To apply for an IHI, visit servicesaustralia.gov.au/. For more information, call the Department of Human Services on 1300 361 45.
If you have any questions, please contact firstname.lastname@example.org
Please check your State Government’s website regularly for updates and changes to restrictions.
COVID-19 Important Information
We are responding to the current pandemic and doing everything we can to keep our clients, workers and community safe.
All care and support services will continue in line with state-based COVID-19 regulations and safety guidelines.
Keep up to date with state-based government information:
Why is in-home care so important in light of COVID-19?
Doctors and hospitals around the country are encouraging people not to come in unless they really need to, keeping people at home has become a primary method in containing the virus.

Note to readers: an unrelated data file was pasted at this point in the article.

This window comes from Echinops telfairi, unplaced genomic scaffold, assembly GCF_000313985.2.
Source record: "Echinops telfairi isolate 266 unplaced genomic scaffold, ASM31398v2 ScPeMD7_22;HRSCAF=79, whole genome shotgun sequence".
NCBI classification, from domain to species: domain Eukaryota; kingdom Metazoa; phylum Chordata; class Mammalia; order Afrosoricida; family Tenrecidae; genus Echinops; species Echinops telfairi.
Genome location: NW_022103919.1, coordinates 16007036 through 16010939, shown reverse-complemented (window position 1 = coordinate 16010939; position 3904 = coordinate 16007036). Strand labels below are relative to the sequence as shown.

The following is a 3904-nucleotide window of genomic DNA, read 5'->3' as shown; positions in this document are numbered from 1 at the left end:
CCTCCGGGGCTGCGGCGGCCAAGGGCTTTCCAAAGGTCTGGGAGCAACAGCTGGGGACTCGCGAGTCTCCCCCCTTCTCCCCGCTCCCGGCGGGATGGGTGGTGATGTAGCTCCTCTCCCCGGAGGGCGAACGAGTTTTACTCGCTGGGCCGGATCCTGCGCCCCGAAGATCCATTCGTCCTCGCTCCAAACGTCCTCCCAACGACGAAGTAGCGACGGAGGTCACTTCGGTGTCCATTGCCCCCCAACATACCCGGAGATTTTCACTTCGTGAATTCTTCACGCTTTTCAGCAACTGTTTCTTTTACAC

In-home care is more important than ever before as the need increases rapidly for one-to-one care versus one-to-many.
mobility workers have completed Infection Control training and provide local health, home delivered.
How can I keep getting / providing care and support safely?
- Stay informed – make sure you understand safe hygiene practises and current regulations in your state.
- Complete the Safety Check questions as required, when requesting and confirming bookings.
- Adhere to the guidelines re:
• Social distancing (1.5 metres wherever possible)
• Hand-hygiene (20-30 seconds with soap and water or hand sanitiser)
• PPE – including masks (where required and recommended)
What is mobility doing to ensure workers and clients are safe?
All workers on the mobility platform have completed an Infection Control training module, as a pre-requisite to working on the platform. All clients and workers are required to complete our COVID-19 Health and Safety Check prior to requesting or accepting each job. We have also implemented a set of hygiene protective measures that clients and workers must comply with (see below …)